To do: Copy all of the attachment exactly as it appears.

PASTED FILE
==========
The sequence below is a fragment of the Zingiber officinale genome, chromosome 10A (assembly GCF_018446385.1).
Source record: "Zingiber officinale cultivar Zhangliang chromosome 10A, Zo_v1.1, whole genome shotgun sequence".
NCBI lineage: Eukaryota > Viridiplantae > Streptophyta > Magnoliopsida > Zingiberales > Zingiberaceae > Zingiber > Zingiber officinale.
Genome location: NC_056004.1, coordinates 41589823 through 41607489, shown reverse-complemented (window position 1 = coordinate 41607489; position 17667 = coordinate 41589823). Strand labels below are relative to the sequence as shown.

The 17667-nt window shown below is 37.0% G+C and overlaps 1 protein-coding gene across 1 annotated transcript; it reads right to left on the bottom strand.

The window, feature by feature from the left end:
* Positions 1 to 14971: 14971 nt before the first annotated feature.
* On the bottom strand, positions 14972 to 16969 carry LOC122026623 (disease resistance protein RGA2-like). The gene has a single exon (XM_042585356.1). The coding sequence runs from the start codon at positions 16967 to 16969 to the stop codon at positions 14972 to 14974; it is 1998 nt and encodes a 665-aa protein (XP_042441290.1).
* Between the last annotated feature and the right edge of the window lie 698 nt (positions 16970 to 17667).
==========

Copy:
The sequence below is a fragment of the Zingiber officinale genome, chromosome 10A (assembly GCF_018446385.1).
Source record: "Zingiber officinale cultivar Zhangliang chromosome 10A, Zo_v1.1, whole genome shotgun sequence".
NCBI lineage: Eukaryota > Viridiplantae > Streptophyta > Magnoliopsida > Zingiberales > Zingiberaceae > Zingiber > Zingiber officinale.
Genome location: NC_056004.1, coordinates 41589823 through 41607489, shown reverse-complemented (window position 1 = coordinate 41607489; position 17667 = coordinate 41589823). Strand labels below are relative to the sequence as shown.

The 17667-nt window shown below is 37.0% G+C and overlaps 1 protein-coding gene across 1 annotated transcript; it reads right to left on the bottom strand.

The window, feature by feature from the left end:
* Positions 1 to 14971: 14971 nt before the first annotated feature.
* On the bottom strand, positions 14972 to 16969 carry LOC122026623 (disease resistance protein RGA2-like). The gene has a single exon (XM_042585356.1). The coding sequence runs from the start codon at positions 16967 to 16969 to the stop codon at positions 14972 to 14974; it is 1998 nt and encodes a 665-aa protein (XP_042441290.1).
* Between the last annotated feature and the right edge of the window lie 698 nt (positions 16970 to 17667).